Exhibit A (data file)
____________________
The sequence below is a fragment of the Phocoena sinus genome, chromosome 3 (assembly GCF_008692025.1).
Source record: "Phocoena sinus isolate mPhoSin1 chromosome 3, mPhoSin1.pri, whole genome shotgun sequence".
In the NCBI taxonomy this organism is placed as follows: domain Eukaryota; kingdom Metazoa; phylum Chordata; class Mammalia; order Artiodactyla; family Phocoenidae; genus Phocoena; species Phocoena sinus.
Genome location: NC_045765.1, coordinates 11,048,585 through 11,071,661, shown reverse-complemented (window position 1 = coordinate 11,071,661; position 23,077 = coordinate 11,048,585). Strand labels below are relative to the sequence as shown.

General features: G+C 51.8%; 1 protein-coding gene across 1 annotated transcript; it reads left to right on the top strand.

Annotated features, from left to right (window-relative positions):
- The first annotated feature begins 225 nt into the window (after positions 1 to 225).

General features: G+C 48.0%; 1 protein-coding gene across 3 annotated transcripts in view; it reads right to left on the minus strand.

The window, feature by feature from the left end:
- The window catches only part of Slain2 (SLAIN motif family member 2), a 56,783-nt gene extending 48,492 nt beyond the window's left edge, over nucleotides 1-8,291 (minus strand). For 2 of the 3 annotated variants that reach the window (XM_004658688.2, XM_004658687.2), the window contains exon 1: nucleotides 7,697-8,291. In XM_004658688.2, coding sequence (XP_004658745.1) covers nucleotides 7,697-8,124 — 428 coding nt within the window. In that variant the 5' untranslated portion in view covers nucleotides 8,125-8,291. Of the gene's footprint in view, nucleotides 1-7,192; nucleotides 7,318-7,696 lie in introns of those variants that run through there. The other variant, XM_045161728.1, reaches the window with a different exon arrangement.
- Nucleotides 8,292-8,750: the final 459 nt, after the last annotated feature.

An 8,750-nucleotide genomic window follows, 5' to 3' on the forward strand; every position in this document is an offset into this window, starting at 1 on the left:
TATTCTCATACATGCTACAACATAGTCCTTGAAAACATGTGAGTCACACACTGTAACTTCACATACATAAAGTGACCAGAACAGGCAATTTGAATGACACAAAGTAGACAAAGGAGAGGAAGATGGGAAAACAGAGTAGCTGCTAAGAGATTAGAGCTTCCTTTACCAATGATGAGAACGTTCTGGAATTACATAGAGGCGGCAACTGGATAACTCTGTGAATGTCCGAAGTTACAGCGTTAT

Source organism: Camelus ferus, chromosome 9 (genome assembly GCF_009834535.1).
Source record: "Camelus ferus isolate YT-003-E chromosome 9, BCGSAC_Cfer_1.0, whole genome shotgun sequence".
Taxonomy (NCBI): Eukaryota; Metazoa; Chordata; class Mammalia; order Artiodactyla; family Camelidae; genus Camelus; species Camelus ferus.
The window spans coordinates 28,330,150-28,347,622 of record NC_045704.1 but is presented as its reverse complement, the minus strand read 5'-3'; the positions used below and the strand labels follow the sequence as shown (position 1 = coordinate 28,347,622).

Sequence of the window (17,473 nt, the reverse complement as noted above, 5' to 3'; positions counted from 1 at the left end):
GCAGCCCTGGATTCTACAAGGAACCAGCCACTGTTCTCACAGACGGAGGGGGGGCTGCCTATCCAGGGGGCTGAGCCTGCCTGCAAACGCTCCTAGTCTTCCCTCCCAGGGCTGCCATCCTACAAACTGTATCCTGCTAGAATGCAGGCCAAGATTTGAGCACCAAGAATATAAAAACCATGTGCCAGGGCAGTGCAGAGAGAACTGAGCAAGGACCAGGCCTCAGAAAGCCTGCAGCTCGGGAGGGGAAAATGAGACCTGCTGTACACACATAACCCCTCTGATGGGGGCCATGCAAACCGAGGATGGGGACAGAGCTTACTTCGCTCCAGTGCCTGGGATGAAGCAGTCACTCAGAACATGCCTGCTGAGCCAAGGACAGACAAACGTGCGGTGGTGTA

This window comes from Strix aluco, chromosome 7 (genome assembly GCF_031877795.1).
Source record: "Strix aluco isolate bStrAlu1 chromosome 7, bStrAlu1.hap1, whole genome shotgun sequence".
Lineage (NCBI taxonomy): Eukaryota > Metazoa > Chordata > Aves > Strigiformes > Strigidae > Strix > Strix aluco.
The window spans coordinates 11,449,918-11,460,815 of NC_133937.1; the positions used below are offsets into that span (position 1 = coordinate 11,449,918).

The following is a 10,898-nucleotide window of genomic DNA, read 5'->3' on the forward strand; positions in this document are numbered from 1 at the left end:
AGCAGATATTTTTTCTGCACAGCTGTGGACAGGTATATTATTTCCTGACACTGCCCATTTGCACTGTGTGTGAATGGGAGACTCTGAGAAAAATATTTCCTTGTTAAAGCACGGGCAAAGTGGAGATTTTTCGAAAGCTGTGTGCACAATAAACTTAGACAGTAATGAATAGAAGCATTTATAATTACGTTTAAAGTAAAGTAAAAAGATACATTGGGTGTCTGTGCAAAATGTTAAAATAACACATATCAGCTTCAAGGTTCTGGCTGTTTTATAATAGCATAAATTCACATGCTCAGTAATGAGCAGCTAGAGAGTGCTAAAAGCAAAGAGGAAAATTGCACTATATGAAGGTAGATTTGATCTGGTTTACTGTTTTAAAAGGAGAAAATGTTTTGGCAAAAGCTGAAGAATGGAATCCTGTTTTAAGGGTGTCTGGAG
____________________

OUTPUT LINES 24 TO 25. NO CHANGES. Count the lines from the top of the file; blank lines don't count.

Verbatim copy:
The following is a 10,898-nucleotide window of genomic DNA, read 5'->3' on the forward strand; positions in this document are numbered from 1 at the left end:
AGCAGATATTTTTTCTGCACAGCTGTGGACAGGTATATTATTTCCTGACACTGCCCATTTGCACTGTGTGTGAATGGGAGACTCTGAGAAAAATATTTCCTTGTTAAAGCACGGGCAAAGTGGAGATTTTTCGAAAGCTGTGTGCACAATAAACTTAGACAGTAATGAATAGAAGCATTTATAATTACGTTTAAAGTAAAGTAAAAAGATACATTGGGTGTCTGTGCAAAATGTTAAAATAACACATATCAGCTTCAAGGTTCTGGCTGTTTTATAATAGCATAAATTCACATGCTCAGTAATGAGCAGCTAGAGAGTGCTAAAAGCAAAGAGGAAAATTGCACTATATGAAGGTAGATTTGATCTGGTTTACTGTTTTAAAAGGAGAAAATGTTTTGGCAAAAGCTGAAGAATGGAATCCTGTTTTAAGGGTGTCTGGAG